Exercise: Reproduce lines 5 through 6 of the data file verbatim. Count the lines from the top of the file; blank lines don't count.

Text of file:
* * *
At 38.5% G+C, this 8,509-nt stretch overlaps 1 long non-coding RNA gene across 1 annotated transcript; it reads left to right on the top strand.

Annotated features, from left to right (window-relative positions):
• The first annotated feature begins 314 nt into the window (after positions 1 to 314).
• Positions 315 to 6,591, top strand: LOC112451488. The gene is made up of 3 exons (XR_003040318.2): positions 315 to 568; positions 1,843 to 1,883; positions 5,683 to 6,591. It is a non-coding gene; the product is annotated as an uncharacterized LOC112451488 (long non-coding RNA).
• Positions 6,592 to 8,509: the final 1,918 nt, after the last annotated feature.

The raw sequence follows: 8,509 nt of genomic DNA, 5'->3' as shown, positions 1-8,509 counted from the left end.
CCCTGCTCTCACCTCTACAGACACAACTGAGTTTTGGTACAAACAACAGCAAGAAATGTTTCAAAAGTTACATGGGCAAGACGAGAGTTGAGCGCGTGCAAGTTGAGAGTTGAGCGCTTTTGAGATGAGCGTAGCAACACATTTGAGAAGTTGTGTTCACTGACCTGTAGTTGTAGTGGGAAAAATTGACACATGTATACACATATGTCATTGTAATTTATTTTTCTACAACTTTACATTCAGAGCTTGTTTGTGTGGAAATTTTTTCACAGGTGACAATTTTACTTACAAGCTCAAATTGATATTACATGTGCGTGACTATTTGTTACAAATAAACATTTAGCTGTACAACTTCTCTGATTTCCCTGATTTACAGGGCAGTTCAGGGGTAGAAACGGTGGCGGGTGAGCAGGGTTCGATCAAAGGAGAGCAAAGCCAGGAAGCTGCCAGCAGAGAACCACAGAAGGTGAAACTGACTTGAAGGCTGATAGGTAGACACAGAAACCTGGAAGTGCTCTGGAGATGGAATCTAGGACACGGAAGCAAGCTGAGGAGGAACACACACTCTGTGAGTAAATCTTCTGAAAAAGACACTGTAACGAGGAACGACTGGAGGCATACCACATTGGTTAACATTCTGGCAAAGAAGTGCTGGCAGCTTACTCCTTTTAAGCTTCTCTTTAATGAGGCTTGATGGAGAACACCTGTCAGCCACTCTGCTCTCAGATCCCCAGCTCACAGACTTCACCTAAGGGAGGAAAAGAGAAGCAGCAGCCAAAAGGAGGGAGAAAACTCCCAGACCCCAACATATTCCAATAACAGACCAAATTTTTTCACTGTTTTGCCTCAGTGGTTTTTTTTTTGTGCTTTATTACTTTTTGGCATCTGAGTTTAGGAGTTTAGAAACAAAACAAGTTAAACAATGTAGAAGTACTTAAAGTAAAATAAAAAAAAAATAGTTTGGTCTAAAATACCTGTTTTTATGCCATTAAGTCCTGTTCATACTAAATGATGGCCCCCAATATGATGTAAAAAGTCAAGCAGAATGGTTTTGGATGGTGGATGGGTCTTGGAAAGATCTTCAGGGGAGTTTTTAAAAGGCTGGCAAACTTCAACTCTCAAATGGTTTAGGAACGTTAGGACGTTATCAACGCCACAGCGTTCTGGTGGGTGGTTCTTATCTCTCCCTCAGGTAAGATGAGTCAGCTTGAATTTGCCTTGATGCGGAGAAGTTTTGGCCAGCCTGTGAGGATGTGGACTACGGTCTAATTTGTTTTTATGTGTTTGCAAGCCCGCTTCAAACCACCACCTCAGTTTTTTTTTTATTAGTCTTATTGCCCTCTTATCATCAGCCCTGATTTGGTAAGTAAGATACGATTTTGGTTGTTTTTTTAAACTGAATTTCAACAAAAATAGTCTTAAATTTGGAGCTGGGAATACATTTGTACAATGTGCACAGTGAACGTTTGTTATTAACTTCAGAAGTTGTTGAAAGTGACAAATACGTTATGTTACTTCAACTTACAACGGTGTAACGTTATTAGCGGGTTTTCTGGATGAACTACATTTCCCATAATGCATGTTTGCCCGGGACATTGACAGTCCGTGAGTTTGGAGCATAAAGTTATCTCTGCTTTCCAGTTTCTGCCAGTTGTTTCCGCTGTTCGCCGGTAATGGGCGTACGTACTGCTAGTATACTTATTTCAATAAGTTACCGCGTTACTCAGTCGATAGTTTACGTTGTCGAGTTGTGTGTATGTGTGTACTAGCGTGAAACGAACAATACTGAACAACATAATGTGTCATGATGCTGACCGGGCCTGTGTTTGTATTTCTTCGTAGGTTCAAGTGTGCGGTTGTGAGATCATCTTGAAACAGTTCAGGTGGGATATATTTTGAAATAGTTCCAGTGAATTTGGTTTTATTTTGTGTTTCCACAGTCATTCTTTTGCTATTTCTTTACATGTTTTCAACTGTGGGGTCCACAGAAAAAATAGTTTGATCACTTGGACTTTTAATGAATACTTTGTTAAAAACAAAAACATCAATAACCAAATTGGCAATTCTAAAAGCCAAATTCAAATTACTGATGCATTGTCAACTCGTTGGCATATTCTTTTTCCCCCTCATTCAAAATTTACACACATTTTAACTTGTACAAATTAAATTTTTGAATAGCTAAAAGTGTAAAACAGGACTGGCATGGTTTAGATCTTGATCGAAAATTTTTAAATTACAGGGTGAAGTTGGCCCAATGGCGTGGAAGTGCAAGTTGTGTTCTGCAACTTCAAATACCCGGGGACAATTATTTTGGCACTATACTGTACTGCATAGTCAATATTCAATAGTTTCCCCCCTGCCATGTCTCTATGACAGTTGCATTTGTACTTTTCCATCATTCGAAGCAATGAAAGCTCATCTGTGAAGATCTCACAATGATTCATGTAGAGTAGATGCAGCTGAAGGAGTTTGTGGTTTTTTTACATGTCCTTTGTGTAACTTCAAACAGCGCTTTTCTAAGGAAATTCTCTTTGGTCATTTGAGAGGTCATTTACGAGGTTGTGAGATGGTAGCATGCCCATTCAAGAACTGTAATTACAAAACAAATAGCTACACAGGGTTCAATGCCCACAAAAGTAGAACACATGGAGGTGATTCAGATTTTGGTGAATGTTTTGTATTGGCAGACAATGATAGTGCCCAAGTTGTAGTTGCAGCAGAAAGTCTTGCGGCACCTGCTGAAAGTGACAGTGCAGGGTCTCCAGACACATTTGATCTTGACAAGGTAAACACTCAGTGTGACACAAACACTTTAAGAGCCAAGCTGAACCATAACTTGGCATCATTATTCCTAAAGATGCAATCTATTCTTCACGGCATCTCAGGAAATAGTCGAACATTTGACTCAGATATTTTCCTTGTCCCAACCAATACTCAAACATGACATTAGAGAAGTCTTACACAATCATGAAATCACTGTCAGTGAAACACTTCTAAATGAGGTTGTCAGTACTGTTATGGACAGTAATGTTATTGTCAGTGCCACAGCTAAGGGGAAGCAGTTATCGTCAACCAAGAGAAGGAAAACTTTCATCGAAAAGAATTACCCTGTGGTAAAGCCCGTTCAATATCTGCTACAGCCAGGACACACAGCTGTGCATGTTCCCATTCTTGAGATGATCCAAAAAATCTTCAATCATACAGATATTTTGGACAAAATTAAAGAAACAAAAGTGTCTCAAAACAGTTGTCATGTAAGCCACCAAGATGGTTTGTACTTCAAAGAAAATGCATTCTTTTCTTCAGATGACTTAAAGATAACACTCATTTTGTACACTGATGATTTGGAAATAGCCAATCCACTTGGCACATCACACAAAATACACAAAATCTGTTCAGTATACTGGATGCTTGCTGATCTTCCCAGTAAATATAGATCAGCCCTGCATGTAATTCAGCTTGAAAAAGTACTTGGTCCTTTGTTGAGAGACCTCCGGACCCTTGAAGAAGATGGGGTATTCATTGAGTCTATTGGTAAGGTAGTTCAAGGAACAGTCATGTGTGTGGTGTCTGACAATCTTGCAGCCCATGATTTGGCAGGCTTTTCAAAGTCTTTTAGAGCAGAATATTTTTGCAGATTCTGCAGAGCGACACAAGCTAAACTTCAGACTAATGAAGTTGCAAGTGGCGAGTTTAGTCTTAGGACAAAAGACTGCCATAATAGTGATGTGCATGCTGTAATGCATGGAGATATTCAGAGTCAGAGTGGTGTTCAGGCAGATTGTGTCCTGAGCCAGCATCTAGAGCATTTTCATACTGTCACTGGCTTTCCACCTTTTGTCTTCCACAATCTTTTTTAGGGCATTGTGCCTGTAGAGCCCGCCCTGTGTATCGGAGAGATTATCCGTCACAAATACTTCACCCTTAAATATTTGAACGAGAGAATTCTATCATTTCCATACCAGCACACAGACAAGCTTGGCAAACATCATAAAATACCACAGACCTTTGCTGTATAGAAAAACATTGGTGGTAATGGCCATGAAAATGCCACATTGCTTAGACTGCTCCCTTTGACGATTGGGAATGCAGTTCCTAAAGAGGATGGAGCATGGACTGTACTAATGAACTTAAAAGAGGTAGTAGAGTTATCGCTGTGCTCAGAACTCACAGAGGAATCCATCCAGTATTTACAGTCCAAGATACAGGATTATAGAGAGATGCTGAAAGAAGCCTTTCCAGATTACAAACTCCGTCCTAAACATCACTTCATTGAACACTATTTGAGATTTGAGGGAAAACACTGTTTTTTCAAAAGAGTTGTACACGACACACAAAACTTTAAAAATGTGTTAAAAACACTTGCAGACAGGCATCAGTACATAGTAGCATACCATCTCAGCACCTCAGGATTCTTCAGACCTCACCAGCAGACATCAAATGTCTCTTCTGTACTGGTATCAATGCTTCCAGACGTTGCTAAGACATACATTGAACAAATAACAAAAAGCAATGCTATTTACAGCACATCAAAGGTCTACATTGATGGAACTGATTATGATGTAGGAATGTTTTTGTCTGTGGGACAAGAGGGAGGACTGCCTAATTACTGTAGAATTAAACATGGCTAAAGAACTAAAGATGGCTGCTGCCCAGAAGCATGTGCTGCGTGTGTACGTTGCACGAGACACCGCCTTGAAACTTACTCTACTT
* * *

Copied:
• Positions 6,592 to 8,509: the final 1,918 nt, after the last annotated feature.

The raw sequence follows: 8,509 nt of genomic DNA, 5'->3' as shown, positions 1-8,509 counted from the left end.